Remember the CMA saying that switching and comparison sites should be able to 'hide' deals? They argued that this would somehow promote competition, despite the fact everything points to the contrary.
Well, MPs have disagreed with the watchdog, saying that price comparison websites hiding energy deals that don't earn them commission should be rejected.
The CMA's inquiry into the energy markets said that comparison sites shouldn't be obligated to show customers all tariffs in the market, but the MPs sat on the energy and climate change committee say that these changes would "undermine consumer trust and disadvantage smaller suppliers, harming competition".
They've written to Greg Clark who is the new business and energy secretary, and committee chairman Angus MacNeil has told him to reject the “retrograde step" of allowing sites to “conceal deals that do not earn them commission".
MacNeil said: "Price comparison websites must do what they say on the tin. Consumers expect price comparison sites to shine a light on the whole market, not keep them in the dark and push them into commission earning deals."
This is good news for smaller energy companies, who don't have the same budget and advertising clout as the big guns, and of course, many of these smaller firms have better deals.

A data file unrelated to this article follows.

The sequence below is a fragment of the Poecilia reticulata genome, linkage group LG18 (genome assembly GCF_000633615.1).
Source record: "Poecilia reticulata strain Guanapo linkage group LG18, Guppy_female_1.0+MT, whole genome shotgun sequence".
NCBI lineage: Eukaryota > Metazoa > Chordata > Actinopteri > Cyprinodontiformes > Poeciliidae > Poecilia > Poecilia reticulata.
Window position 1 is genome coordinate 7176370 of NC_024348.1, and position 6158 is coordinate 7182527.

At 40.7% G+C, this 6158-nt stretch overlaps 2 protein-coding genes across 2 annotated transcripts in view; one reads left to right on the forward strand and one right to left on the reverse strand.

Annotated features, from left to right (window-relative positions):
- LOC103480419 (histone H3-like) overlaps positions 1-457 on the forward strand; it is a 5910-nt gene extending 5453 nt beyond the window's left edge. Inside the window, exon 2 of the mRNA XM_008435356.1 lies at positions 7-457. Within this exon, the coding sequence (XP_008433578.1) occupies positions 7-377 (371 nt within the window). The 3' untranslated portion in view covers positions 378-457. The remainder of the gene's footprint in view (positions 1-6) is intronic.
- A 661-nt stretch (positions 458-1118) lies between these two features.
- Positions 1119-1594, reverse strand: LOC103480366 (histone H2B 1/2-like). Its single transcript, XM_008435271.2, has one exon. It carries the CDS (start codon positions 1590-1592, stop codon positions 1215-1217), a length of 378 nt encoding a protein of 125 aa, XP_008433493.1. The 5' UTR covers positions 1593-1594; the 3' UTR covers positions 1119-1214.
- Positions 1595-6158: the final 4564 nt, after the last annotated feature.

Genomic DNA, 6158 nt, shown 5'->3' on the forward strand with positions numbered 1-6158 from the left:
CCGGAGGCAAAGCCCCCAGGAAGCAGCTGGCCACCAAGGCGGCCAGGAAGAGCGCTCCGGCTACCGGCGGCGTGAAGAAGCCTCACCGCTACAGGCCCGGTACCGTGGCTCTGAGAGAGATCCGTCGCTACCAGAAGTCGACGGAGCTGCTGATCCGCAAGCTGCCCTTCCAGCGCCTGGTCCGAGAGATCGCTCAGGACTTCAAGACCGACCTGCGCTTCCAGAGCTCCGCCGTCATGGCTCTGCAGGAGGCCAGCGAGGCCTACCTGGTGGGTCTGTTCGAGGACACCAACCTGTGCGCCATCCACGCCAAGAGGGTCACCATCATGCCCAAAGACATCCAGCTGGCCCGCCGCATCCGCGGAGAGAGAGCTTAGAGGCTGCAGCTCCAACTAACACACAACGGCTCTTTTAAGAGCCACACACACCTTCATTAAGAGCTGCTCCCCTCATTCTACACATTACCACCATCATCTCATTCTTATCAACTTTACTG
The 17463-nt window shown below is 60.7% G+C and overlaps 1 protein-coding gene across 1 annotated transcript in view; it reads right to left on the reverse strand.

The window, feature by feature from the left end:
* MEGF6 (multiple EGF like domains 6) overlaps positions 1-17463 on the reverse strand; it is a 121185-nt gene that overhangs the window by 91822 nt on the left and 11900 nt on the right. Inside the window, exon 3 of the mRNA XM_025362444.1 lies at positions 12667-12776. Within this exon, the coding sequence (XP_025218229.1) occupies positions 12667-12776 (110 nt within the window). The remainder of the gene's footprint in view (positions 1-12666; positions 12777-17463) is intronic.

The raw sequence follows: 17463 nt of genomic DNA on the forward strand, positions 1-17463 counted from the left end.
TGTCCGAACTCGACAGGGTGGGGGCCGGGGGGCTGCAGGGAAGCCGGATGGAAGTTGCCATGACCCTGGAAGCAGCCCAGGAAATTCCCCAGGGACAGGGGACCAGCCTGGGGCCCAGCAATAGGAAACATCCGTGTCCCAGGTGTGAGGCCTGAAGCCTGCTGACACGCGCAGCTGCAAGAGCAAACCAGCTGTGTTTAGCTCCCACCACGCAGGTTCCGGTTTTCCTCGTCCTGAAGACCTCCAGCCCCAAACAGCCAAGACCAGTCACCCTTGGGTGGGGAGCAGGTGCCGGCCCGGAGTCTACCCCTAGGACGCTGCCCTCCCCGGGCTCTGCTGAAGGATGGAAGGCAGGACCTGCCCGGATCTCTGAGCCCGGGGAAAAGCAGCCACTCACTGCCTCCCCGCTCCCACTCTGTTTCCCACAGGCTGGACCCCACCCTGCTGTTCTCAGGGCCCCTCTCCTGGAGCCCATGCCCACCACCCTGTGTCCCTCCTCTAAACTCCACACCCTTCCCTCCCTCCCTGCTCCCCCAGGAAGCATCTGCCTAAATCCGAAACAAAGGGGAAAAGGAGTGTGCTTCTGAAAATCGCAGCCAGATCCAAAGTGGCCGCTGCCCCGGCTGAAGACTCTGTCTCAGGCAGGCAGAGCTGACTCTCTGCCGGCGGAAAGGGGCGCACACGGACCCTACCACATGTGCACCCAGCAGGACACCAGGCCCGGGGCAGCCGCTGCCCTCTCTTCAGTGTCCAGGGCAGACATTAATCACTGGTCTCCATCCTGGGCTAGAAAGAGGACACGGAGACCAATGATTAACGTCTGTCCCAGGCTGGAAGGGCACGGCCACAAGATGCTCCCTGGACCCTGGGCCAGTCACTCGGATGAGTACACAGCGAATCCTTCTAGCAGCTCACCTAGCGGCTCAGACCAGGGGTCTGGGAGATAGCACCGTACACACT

Some comparison websites have mislead consumers, by tinkering with options which only show deals that get them a commission.
The CMA think that this is a good thing, as it'll promote competition between the switching sites, allowing them to negotiate exclusive deals with suppliers. Of course, that's not very good for potential customers, especially if they think they're seeing the whole of the market.
In addition to that, to pay for the increased visibility on these sites, that's likely to be a cost that energy companies will pass on to consumers, thereby making everything more expensive.
Either way, it is up to Ofgem to make a final decision on all this, with the CMA's views only a recommendation.